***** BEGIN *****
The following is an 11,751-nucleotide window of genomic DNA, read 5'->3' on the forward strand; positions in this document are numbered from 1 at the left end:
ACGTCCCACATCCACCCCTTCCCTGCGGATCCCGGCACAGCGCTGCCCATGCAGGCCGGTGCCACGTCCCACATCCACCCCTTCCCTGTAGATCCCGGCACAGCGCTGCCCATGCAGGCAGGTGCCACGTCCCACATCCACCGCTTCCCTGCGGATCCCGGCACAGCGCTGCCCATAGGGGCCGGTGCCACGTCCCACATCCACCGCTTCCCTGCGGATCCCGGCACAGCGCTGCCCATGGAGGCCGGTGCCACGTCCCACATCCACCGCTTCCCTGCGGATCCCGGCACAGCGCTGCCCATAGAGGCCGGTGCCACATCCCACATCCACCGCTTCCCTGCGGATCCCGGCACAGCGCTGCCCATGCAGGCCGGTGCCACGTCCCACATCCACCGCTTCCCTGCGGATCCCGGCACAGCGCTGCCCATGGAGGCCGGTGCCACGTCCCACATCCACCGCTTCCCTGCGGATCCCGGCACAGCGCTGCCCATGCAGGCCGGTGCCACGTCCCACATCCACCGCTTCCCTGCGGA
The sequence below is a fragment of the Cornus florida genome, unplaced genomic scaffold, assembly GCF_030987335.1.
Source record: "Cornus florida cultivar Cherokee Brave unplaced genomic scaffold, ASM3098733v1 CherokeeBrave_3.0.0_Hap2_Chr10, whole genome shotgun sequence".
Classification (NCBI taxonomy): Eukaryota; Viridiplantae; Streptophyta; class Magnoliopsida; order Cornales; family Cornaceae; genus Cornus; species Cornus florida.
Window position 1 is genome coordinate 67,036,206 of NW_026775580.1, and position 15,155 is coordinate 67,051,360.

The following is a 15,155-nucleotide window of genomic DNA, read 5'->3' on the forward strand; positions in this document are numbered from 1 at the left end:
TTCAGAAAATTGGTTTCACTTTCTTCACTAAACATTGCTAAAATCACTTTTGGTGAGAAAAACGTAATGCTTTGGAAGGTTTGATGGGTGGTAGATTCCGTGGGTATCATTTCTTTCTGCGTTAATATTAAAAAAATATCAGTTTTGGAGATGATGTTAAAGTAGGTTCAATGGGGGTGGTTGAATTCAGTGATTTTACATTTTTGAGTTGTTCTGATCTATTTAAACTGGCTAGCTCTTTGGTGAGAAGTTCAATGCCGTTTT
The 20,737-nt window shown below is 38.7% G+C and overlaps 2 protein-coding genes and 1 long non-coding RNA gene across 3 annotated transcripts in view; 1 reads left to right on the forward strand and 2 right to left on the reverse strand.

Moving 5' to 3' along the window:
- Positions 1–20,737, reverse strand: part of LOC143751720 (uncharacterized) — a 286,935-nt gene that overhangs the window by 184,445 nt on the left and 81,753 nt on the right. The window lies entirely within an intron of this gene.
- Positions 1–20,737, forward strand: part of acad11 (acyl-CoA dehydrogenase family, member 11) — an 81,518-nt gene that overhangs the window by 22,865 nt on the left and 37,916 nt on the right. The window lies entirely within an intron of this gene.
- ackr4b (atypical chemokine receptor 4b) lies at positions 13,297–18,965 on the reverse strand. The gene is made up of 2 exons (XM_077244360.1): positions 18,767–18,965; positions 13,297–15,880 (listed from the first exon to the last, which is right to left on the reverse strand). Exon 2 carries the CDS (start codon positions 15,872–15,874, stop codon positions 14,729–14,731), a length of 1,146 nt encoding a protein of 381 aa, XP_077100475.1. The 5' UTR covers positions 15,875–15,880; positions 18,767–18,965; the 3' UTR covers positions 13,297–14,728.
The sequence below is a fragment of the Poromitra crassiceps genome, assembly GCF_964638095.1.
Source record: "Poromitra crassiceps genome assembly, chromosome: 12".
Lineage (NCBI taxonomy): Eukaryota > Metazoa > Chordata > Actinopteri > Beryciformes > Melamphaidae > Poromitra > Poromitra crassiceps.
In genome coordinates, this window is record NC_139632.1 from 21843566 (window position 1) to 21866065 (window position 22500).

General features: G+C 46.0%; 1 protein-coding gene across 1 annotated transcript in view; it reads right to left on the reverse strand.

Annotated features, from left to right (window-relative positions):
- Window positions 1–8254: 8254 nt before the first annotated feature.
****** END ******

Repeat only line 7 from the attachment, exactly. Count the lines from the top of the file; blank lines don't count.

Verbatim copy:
The following is a 15,155-nucleotide window of genomic DNA, read 5'->3' on the forward strand; positions in this document are numbered from 1 at the left end: